A Code for the Heavens
A slice, 70 million light-years thick, taken from the Millennium Run. The overlaid panels zoom in each time by a factor of four.
Credit: Max-Planck-Institute for Astrophysics.

A highly detailed computer model has captured the birth of galaxies and giant black holes.  It lets astronomers follow the subsequent growth of these massive structures in the largest cosmological simulation to date.

The so-called "Millennium Run" took 28 days of intense computation to generate its 25 terabytes (25 trillion bytes) of data.  The simulation - named after the 2000-time-frame in which the idea was conceived - tracks the evolution of matter inside a cube 2 billion light-years on a side. 

A light-year is the distance light travels in a year, about 6 trillion miles (10 trillion kilometers).

"One of the main advances here is size, which does matter in this business," said August Evrard of the University of Michigan. "We are able to connect the first structures in the universe with the galaxies we see nearby." 

The simulation starts when the universe was 10 million years old and evolves it all the way to the present - 13 billion odd years later.   The cube contains roughly 10 billion "particles" - each with the mass of a billion Suns.  These colossal blobs of matter interact gravitationally with each other in cyberspace.

Gravity will cause some of the particles to merge.  In the center of these matter clumps, galaxies can form, but exactly what type of galaxy will depend on the size of the clump and the history of mergers.  It would take a clump of a few thousand particles to house a Milky-Way-sized galaxy.

A paper describing the Millennium Run appeared in the June 2 issue of Nature.

Invisible skeleton

The Millennium Run does not actually go into all the messy details of forming stars and accreting gas.  Instead, it essentially provides the framework, or skeleton, for all that galaxy business by concentrating on the elusive dark matter, which is the dominant form of matter in our universe.

The light-emitting stuff - that we are all familiar with - only makes up about a tenth of the matter.  The other 90 percent does not react with light.  This dark matter has yet to be detected directly, but astrophysicists find it indispensable for explaining the cosmos.

"At present, cosmologists can simulate dark matter, which we can't see, better than galaxies and gas, which we can," said Nickolay Gnedin from the University of Colorado in a separate commentary.

Dark matter is easier to work with because it does not interact with anything, except through gravity.  Although computing the gravitational interactions of 10 billion dark matter clumps is no small feat, it becomes significantly harder when you throw in the radiation and gas dynamics needed to make stars.

In some sense, then, the Millennium Run is just the first step in creating a digital universe.  Once the dark matter "template" was finished, the international team of investigators - that calls itself the Virgo Consortium - was able to tack on a galaxy formation model, which basically told the computer where to stick bright, shiny things amongst the dark clumps.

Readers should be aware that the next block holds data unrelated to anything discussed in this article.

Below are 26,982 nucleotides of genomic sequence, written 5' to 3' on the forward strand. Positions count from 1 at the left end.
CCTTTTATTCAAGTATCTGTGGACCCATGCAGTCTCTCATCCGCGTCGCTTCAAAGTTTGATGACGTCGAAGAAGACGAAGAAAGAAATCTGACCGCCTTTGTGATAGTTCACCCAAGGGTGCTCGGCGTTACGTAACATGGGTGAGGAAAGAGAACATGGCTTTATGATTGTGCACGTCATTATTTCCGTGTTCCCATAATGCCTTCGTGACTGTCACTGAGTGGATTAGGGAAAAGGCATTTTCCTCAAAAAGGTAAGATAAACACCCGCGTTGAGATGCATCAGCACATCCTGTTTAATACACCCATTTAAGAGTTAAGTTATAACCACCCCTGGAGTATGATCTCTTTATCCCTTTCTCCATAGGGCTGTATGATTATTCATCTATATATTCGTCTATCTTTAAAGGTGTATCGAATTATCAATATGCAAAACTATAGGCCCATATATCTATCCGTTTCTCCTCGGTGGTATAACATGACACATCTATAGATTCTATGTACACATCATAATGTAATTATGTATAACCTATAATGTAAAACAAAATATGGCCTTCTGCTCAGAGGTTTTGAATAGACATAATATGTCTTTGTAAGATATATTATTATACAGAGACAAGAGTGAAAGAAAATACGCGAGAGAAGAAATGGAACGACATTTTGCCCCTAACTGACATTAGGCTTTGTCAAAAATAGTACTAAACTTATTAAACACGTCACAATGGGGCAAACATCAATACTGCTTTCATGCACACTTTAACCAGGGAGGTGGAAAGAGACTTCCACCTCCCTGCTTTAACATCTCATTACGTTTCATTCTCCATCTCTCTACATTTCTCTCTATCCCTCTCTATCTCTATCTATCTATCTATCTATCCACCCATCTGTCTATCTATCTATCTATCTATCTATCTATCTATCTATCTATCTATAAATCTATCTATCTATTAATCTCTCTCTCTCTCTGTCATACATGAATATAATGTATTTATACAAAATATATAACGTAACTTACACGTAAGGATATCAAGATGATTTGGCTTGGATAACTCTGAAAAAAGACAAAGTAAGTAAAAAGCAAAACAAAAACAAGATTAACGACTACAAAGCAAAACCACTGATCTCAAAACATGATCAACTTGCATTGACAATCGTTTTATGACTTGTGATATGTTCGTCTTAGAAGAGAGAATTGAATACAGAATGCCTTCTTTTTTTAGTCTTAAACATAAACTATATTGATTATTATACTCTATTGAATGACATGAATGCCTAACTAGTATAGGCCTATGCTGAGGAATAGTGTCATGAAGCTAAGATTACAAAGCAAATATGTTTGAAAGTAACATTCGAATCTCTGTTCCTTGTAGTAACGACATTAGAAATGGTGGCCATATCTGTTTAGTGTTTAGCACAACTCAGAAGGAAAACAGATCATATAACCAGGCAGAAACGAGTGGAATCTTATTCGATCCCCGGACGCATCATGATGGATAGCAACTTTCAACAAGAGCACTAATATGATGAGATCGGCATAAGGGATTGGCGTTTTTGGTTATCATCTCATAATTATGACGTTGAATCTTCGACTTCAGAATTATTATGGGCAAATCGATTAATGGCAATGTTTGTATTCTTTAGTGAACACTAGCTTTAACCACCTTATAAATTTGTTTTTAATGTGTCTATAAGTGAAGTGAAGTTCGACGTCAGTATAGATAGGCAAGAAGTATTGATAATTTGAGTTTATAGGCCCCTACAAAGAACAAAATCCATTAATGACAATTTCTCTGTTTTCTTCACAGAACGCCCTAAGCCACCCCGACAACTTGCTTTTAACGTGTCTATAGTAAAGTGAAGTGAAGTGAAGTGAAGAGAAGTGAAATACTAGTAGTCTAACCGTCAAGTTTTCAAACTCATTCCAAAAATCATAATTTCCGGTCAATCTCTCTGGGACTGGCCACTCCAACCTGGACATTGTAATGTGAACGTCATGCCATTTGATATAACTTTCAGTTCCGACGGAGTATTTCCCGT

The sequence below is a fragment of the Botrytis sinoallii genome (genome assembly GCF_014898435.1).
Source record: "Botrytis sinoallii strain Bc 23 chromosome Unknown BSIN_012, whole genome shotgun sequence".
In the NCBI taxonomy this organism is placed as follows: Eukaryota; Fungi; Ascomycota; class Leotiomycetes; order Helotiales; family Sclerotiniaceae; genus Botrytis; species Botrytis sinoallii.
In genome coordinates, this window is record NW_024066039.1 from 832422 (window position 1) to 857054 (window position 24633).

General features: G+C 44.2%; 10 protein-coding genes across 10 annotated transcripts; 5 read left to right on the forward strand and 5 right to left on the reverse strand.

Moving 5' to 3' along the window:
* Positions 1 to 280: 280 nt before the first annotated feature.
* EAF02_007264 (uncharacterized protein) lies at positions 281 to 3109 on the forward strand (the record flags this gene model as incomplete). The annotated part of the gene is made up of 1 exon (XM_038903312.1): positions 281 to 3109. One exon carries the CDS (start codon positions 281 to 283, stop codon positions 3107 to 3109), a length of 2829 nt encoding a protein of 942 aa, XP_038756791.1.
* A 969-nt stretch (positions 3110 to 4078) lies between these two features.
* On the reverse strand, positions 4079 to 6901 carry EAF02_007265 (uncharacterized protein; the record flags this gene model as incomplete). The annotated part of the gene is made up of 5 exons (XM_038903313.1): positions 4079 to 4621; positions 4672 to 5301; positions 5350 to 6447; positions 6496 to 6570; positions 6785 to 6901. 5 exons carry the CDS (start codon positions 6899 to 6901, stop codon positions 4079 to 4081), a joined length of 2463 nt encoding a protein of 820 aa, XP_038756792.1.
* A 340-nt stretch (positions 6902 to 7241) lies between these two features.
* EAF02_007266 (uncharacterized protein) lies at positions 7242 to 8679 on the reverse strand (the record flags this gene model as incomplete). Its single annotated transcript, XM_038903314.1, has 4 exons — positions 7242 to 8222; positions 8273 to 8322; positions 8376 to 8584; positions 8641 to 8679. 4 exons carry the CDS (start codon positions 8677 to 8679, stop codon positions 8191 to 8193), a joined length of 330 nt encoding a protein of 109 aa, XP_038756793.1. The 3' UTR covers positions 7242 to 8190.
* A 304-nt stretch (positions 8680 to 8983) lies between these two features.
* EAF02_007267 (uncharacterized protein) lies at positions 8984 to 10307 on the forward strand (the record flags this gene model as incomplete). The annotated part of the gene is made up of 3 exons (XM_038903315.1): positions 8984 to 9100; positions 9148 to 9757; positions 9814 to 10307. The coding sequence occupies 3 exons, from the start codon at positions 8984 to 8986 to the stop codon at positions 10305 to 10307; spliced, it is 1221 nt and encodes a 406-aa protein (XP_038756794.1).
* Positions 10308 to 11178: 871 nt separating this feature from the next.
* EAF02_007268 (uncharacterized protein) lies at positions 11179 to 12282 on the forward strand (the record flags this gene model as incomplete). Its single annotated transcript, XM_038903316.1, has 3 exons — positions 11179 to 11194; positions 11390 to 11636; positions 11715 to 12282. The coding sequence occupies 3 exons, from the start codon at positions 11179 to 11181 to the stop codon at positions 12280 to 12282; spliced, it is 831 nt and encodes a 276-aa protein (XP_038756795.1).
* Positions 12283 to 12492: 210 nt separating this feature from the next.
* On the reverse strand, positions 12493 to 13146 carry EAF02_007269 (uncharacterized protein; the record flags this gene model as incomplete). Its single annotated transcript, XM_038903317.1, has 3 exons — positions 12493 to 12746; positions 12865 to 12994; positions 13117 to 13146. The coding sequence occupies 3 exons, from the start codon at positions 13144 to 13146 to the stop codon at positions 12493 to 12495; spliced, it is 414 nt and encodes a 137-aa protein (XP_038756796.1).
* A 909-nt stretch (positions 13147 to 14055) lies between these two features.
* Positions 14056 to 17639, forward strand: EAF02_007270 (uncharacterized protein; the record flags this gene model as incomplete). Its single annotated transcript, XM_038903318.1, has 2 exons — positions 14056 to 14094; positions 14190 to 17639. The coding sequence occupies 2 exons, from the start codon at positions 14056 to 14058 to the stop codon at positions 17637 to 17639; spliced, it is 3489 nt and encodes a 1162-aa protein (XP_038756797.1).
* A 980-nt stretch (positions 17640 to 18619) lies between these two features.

Is it possible to separate the dark matter evolution from galaxy formation?  Evrard admitted that there are complications, but simulations like the Millennium Run have compared favorably with full hydrodynamical simulations, which incorporate everything at once but are so computationally expensive that the represented volumes are considerably smaller.

Quasar lineage

Of particular interest in the "bright and shiny" category are quasars - the most luminous objects in the universe.  They are believed to be giant black holes - some of them billions of times more massive than our Sun - which are gobbling up very hot, glowing material.

Recent observations by the Sloan Digital Sky Survey (SDSS) have found big booming quasars so far away that we are seeing them when the universe was just a tenth of its age. Making black holes this big, this early, had seemed implausible in the currently favored cosmology.

"Yet when we tried out our galaxy and quasar formation modeling, we found that a few massive black holes do form early enough to account for these very rare SDSS quasars," said lead author Volker Springel of the Max Planck Institute for Astrophysics.

These black hole quasar candidates can be traced from when the universe was only a few 100 million years old, all the way to the present.  If the simulation is correct, the first quasar galaxies later turned into the massive galaxies that now sit in the center of the biggest galaxy clusters.

This finding was not surprising, but the Millennium Run allows scientists the opportunity to watch the entire life cycle of these behemoth structures - as well as other, more modest galaxy types.

Try out your own pet theory

One advantage of calculating the cosmic web of dark matter separately is it allows you the freedom to explore different ways of building up galaxies. 

"The really cool thing is that in the future, when the data is made public, you can go in and insert your own rules for galaxy formation," Evrard said. 

This is seen as a much more efficient use of computer time, as different researchers - and the ambitious amateur cosmologist - can use the dark matter skeleton from the Millennium Run to hang their own galaxy models. 

"For this reason, the simulation will have staying power," said Evrard.  "Maybe not for a millennium," he joked, "but for a decade, at least, and perhaps longer."

This article is part of SPACE.com's weekly Mystery Monday series.

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